So, subnetting is a hard concept to understand. I had to try and grasp it this week for my coursework, and I thought you might be interested hearing about how I came to understand it. Maybe it’ll help you!
Basically, subnets are small networks within a largenetwork. They’re a range of IP addresses that are considered together, within the scheme of a larger range of IPs. (When I say IP or IPs, I mean IP addresses). It’s a quick way of creating separate networks all using the same infrastructure. The subnet mask is a IP address-like number that tells the computer where in the range of IPs one subnet ends and another begins. How it does this exactly isn’t clear until you look at the binary. But first, let me explain a few other things.
What you need to understand to understand subnetting:
- Pretty much everything here only applies to IPv4, as far as I know… IPv6 may be very different, or exactly the same, I don’t know.
- IP addresses can be broken down into two parts: The net ID and the host ID. The net ID is like an IP that identifies the network, while the host ID is the number given to each device on the network.
- IP addresses are represented as 4 decimal numbers because they’re easy for humans to remember. In truth, they are 32-bit (32 places) binary numbers which are broken down into 4 octets (sets of 8 places/numbers)
- The subnet mask is a binary number just like an IP address and is used by the computer to tell what bits in the binary form of the IP address are being used for the net ID and which are the host ID. Any bits that have a 1 in their position in the subnet mask are part of the net ID, while the bits with a 0 are part of the host ID.
- Subnet masks must fall between bit changeovers. That is, all the bits to the left of position X must be 1s and indicate the net ID, and all the bits to the right of position X must be 0s and indicate the host ID. That’s why subnet masks usually start with 255, because 255 = 11111111 in binary.
- The number of hosts you can have in a subnet is dictated by the number of bits in your host ID. The number of bit in your host ID = n.
- Subnets can only have a set number of hosts, all of which are 2^n (2 to the power of n), i.e. 1, 2, 4, 8, 16, 32, 64, 128 etc.
- Actually, that’s not totally true. They can only have (2^n) – 2, because the very first and last IP address in any network are reserved. The first IP refers to the network itself, and the last IP refers to every device on the network (broadcast/multicast address).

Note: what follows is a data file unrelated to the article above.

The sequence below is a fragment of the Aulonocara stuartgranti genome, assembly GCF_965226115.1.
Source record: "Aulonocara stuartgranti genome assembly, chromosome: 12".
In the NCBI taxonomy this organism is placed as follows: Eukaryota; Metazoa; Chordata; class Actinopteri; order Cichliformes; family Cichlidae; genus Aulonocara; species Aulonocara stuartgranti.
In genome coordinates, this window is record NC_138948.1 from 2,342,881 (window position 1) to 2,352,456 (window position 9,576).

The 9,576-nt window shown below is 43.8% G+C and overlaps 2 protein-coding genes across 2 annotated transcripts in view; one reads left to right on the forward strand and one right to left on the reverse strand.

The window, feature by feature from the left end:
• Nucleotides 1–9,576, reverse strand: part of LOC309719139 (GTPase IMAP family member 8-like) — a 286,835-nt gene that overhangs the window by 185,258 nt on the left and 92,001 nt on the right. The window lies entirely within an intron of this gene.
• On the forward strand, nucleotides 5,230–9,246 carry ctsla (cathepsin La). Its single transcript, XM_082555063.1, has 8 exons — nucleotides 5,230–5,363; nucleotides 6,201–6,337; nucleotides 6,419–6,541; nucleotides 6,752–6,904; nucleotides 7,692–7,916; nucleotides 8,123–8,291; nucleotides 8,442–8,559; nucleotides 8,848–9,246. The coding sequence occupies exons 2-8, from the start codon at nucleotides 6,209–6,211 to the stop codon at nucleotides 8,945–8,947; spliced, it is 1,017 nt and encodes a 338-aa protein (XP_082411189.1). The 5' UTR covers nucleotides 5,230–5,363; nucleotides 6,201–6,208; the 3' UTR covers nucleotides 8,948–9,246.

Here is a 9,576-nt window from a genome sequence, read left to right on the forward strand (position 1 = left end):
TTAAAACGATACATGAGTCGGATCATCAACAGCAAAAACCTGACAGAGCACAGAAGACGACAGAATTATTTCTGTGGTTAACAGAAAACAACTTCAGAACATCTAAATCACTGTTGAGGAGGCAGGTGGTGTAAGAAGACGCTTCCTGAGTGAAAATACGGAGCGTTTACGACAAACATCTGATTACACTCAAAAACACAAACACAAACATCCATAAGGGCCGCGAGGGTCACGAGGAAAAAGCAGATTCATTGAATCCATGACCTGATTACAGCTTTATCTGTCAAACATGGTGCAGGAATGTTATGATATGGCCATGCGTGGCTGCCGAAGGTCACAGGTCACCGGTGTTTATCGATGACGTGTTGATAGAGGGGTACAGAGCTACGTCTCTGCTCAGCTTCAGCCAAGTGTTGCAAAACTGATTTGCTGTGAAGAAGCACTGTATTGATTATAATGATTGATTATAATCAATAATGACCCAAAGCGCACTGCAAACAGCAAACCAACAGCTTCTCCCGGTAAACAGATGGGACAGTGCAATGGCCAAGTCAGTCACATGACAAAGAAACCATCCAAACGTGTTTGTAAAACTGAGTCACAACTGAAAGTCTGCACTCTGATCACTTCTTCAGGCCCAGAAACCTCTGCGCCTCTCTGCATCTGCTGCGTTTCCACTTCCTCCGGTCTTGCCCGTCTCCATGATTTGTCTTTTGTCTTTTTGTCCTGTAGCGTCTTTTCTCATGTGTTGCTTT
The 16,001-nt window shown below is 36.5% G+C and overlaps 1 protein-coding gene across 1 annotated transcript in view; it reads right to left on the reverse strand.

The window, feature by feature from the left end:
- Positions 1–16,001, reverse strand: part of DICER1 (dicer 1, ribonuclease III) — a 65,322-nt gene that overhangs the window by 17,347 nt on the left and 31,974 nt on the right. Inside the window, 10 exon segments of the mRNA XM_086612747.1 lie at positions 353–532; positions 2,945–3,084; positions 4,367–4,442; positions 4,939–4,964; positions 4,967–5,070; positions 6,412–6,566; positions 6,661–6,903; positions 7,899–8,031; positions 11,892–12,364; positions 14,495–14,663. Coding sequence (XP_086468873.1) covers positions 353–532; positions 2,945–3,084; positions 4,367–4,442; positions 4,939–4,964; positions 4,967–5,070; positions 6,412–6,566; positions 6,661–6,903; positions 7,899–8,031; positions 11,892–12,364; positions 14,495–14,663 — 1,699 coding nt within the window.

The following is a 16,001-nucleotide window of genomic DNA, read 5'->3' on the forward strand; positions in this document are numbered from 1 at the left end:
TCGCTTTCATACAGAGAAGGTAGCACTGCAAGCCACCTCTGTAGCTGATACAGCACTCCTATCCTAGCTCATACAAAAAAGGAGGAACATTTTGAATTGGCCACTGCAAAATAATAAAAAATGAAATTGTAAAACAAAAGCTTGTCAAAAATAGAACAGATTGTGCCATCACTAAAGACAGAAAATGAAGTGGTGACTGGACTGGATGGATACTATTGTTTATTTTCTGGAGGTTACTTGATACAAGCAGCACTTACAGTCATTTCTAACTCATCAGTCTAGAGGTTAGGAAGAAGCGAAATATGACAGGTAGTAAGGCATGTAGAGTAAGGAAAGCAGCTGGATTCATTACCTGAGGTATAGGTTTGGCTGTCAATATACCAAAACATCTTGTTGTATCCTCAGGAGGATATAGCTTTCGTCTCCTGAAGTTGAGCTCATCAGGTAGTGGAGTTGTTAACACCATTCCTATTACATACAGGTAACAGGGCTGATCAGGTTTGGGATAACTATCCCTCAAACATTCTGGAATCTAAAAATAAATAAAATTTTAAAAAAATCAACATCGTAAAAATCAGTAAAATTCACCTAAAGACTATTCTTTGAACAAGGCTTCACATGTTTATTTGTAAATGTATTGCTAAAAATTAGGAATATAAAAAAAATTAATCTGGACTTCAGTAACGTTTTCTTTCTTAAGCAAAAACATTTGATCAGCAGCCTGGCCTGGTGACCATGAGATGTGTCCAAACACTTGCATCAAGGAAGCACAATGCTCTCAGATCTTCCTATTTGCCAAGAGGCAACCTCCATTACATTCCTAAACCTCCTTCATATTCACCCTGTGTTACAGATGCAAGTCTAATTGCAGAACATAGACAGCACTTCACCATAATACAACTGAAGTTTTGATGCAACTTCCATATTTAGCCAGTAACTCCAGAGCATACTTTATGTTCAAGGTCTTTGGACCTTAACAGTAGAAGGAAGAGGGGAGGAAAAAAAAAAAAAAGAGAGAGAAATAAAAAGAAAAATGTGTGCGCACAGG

- How you choose your subnet mask depends on three things: what IP range you have to work with, how many subnets you need, and how many devices you want on each subnet.
- The number of subnets you can use is determined by the number of bits in your subnet mask that are hanging over the edge of an octet, e.g. 11111111 11111111 111 has three hanging over while 11111111 11111111 11111111 111111 has 6. This too uses 2^n, where n = the number of bits hanging over.
- To work out what this number is in decimals, you can work with this sequence: 128, 64, 32, 16, 8, 4, 2, 1. For each 1 hanging over, add the next number in the sequence to your total. E.g. 111 would be 128 + 64 + 32 = 224 and 111111 would be 128 + 64 + 32 + 16 + 8 + 4 = 252. This number is the last number in your subnet mask, with the ones before it being 255 ( = 11111111). These numbers follow a sequence also, but it’s usually easier to work it out again than memorise the sequence.
- The available IP range determines which octet your subnet mask can hang over into. If you have a range that only varies in the fourth octet, then you’ll have to hang over into the fourth octet. However, if your range is too small, you may not be able to subnet it as you need. E.g. If you have from 192.168.5.0 to 192.168.5.10, you would only be able to fit 2 usable subnets with 2 hosts in each.
- Once you’ve worked out your subnet, you can express your network and subnet together as what’s called an extended network prefix, which is the net ID of the first subnet followed by a slash and the number of 1s in your subnet mask (the number of bits it uses). E.g. 192.168.3.0/29
I’ve only explained the basics here, and for some parts, I haven’t given you much of the background explanation of why what I’ve said is so. This is partly done on purpose so that you can grasp what’s going on and how to put it into practice before worrying with why and how it happens that way .
The two sources I owe most of my understanding to are, in fact, not from my course but from other places on the internet. They are : IP subnetting made easy by George Ou and Subnetting in 6 easy steps. The guy who made the video (the second link) also had a (seemingly deserted) website which I also got a bit of help from. Both take a much more visual approach, but explain things quite differently form each other, and I suggest that you go and have a look, and a read of both if you want or need a bit more detail or understanding in this area.
Now, don’t get disheartened if you don’t understand all this. Subnetting is a hard concept. I came to understand it a lot better by explaining it here, so maybe you could try explaining it to a friend, or summarising it in comments or on Facebook!
Until Next Time,
- IPv6 Subnetting – The Paradigm Shift (circleid.com)
- Subnetting ခြဲနည္း (1gsmtechnique.wordpress.com)